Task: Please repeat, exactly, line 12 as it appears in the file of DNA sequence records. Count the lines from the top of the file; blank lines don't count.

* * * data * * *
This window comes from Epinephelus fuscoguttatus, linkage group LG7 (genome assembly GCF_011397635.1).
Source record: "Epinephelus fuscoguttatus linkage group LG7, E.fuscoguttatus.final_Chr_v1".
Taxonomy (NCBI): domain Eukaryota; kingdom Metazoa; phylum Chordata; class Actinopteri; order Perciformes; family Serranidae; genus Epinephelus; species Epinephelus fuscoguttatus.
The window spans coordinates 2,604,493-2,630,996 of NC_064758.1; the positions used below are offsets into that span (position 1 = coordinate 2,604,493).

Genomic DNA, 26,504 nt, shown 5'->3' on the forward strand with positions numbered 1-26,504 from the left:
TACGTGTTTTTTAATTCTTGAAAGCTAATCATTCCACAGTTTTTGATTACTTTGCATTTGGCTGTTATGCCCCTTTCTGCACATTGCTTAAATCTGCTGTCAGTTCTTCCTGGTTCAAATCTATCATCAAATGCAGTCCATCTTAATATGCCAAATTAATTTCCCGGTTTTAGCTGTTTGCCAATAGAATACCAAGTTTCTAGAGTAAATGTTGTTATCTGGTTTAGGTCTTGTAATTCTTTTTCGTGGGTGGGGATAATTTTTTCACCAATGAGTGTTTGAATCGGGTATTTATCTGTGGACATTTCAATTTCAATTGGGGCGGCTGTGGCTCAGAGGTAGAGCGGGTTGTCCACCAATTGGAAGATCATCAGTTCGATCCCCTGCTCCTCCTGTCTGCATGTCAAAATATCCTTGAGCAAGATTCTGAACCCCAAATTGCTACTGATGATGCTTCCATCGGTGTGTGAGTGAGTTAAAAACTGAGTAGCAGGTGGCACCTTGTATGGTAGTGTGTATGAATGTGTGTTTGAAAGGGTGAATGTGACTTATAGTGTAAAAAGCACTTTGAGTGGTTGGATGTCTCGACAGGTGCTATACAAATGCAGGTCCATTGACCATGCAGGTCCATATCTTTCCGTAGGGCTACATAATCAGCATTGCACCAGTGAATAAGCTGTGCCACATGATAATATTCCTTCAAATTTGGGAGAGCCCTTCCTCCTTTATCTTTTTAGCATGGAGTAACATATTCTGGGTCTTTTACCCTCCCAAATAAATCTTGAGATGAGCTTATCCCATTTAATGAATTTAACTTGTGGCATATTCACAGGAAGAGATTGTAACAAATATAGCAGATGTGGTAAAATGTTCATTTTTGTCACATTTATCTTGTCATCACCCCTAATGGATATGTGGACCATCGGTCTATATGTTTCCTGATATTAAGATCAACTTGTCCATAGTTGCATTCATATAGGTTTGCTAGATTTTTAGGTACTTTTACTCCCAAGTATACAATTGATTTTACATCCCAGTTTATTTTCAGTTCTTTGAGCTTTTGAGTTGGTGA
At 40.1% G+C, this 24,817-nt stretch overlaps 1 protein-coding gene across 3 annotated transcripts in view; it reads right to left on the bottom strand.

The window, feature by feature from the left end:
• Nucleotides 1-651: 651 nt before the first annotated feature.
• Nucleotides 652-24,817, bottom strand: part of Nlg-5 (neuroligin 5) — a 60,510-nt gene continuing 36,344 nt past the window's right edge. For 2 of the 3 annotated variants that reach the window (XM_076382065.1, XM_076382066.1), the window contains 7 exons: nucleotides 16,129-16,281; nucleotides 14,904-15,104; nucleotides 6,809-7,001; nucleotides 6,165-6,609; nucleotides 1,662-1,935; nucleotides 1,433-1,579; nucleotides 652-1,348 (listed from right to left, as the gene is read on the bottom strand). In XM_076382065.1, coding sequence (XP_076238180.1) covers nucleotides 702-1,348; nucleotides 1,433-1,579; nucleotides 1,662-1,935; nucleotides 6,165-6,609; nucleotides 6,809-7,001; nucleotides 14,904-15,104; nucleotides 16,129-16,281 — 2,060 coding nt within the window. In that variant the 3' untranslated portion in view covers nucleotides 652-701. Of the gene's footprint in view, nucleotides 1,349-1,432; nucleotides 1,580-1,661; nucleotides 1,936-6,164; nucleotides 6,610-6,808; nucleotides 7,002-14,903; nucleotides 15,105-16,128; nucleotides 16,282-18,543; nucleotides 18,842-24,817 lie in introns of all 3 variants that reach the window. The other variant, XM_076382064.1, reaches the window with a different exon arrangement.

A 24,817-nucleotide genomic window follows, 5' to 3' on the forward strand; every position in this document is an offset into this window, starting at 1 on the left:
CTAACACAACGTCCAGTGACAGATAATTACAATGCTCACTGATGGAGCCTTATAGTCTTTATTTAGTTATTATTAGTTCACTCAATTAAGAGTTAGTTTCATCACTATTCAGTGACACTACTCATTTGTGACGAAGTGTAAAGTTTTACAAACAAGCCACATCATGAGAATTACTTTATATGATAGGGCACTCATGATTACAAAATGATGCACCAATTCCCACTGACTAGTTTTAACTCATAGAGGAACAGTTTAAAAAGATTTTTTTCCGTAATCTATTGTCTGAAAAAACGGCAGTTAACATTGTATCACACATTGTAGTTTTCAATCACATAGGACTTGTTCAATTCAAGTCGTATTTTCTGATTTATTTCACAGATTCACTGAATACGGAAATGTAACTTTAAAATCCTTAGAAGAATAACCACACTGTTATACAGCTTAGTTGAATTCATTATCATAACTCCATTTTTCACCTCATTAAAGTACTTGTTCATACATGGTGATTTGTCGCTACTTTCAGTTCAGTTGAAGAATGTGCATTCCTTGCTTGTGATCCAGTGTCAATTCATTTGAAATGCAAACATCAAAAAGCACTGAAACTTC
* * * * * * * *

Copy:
CTAACACAACGTCCAGTGACAGATAATTACAATGCTCACTGATGGAGCCTTATAGTCTTTATTTAGTTATTATTAGTTCACTCAATTAAGAGTTAGTTTCATCACTATTCAGTGACACTACTCATTTGTGACGAAGTGTAAAGTTTTACAAACAAGCCACATCATGAGAATTACTTTATATGATAGGGCACTCATGATTACAAAATGATGCACCAATTCCCACTGACTAGTTTTAACTCATAGAGGAACAGTTTAAAAAGATTTTTTTCCGTAATCTATTGTCTGAAAAAACGGCAGTTAACATTGTATCACACATTGTAGTTTTCAATCACATAGGACTTGTTCAATTCAAGTCGTATTTTCTGATTTATTTCACAGATTCACTGAATACGGAAATGTAACTTTAAAATCCTTAGAAGAATAACCACACTGTTATACAGCTTAGTTGAATTCATTATCATAACTCCATTTTTCACCTCATTAAAGTACTTGTTCATACATGGTGATTTGTCGCTACTTTCAGTTCAGTTGAAGAATGTGCATTCCTTGCTTGTGATCCAGTGTCAATTCATTTGAAATGCAAACATCAAAAAGCACTGAAACTTC